Kids who dictate what the family is going to eat for dinner, or those who orchestrate how to spend their weekends, have too much power. Becoming more like an equal - or even the boss - isn't healthy for kids. Mentally strong parents empower kids to make appropriate choices while maintaining a clear hierarchy. [See my blog post titled, "Your Name Was Picked!" for comments on this point.]
6. They don't expect perfection.
High expectations are healthy, but expecting too much from kids will backfire. Mentally strong parents recognize that their kids are not going to excel at everything they do. Rather than push their kids to be better than everyone else, they focus on helping them become the best versions of themselves. [And for those Type A, perfectionist kids, we've got to help them cut themselves some slack.]
7. They don't let their child avoid responsibility.
You won't catch a mentally strong parent saying things like, "I don't want to burden my kids with chores. Kids should just be kids." They expect children to pitch in and learn the skills they need to become responsible citizens. They proactively teach their kids to take responsibility for their choices and they assign them age-appropriate duties.
8. They don't shield their child from pain.
It's tough to watch kids struggle with hurt feelings or anxiety. But, kids need practice and first-hand experience tolerating discomfort. Mentally strong parents provide their kids with the support and help they need coping with pain so their kids can gain confidence in their ability to deal with whatever hardships life throws their way. [Comfort them with confidence so they know you are always in their corner when life's unfair.]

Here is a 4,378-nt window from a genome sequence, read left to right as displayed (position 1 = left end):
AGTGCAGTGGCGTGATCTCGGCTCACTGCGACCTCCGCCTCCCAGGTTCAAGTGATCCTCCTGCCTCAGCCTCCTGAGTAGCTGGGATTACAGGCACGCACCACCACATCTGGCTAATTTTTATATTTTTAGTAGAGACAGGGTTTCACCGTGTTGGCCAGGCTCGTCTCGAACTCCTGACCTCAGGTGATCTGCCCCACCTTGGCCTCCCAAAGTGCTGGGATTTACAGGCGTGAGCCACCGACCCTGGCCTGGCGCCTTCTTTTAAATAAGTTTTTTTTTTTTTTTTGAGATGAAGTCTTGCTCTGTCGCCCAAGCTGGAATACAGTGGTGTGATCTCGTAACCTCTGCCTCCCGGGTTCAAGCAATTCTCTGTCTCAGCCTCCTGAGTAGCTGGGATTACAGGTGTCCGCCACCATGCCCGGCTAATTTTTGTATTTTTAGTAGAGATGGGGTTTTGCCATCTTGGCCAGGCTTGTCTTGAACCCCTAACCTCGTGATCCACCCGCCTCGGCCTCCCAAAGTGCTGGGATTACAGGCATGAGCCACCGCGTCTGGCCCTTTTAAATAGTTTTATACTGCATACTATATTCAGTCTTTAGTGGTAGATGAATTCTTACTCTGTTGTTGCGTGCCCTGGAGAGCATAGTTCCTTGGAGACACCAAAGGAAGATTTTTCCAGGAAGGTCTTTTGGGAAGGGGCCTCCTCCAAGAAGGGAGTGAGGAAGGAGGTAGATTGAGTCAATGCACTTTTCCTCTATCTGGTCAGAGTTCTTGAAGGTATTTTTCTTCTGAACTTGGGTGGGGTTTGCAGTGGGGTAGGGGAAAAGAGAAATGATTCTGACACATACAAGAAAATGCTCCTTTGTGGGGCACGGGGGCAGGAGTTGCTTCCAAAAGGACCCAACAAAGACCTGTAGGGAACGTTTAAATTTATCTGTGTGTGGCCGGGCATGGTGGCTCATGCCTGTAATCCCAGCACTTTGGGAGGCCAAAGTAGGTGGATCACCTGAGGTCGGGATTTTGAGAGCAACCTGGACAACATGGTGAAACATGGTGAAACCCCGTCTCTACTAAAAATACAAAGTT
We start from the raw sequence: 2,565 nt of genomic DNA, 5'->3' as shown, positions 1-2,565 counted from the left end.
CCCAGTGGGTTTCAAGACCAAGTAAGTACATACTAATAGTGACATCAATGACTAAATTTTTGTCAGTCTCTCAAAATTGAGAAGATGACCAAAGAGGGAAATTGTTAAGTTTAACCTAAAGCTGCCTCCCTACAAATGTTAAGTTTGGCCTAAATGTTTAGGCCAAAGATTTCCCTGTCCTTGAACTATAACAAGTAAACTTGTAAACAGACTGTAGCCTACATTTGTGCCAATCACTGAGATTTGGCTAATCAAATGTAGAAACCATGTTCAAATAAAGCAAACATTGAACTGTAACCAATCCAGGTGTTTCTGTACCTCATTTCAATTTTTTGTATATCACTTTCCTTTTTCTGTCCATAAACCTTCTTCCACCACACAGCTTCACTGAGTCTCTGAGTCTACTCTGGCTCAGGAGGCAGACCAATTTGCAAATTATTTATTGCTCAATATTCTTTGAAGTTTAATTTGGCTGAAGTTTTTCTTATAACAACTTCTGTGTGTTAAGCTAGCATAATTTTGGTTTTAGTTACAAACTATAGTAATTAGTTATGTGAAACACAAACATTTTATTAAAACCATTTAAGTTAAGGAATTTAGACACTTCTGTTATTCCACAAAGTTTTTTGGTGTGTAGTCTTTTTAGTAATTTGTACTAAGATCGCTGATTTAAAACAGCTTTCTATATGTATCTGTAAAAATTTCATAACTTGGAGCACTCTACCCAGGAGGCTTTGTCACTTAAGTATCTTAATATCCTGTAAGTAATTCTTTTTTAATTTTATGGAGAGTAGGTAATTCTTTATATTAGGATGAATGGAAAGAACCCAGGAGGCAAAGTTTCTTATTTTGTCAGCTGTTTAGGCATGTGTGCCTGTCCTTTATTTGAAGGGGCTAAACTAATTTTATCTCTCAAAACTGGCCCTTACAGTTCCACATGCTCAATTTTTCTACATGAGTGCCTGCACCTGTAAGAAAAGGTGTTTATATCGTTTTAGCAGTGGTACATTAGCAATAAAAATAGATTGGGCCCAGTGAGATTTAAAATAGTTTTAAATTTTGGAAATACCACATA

9. They don't feel responsible for their child's emotions.
It can be tempting to cheer your kids up when they're sad or calm them down when they're angry. But, regulating your kids' emotions for them prevents them from gaining social and emotional skills. Mentally strong parents teach their children how to be responsible for their own emotions so they don't depend on others to do it for them. [I think of the movie "Inside Out" as a good example of this point.]
10. They don't prevent their child from making mistakes.
Whether your child gets a few questions wrong on his math homework or he forgets to pack his cleats for soccer practice, mistakes can be life's greatest teacher. Mentally strong parents let their kids mess up - and they allow them to face the natural consequences of their actions. [Yes, my 1st grader learned this week that a lunch box forgotten at home doesn't do him much good at school. Grateful for school lunches!]
11. They don't confuse discipline with punishment.
Punishment is about making kids suffer for their wrongdoing. Discipline is about teaching them how to do better in the future. And while mentally strong parents do give out consequences, their ultimate goal is to teach kids to develop the self-discipline they'll need to make better choices down the road. [One is problem-centered, one is solution-centered.]
12. They don't take shortcuts to avoid discomfort.
Giving in when a child whines or doing your kids' chores for them, is fast and easy. But, those shortcuts teach kids unhealthy habits. It takes mental strength to tolerate discomfort and avoid those tempting shortcuts.
13. They don't lose sight of their values.
In today's fast-paced world it's easy to get wrapped up in the day-to-day business of homework, chores, and sports practices. Those hectic schedules - combined with the pressure to look like parent of the year on social media - cause many people to lose sight of what's really important in life. Mentally strong parents know their values and they ensure their family lives according to them. [We don't burn the candle at both ends. One sport per season, summers off, no games on Sundays.]
Amy Morin is a mental strength trainer and bestselling author of "13 Things Mentally Strong Parents Don't Do."
We were recently featured in a Florida newspaper. Check out the article written by Nancy Kennedy by going to the link:
Thank you Nancy for a great article! We are looking forward to coming to your area later this week.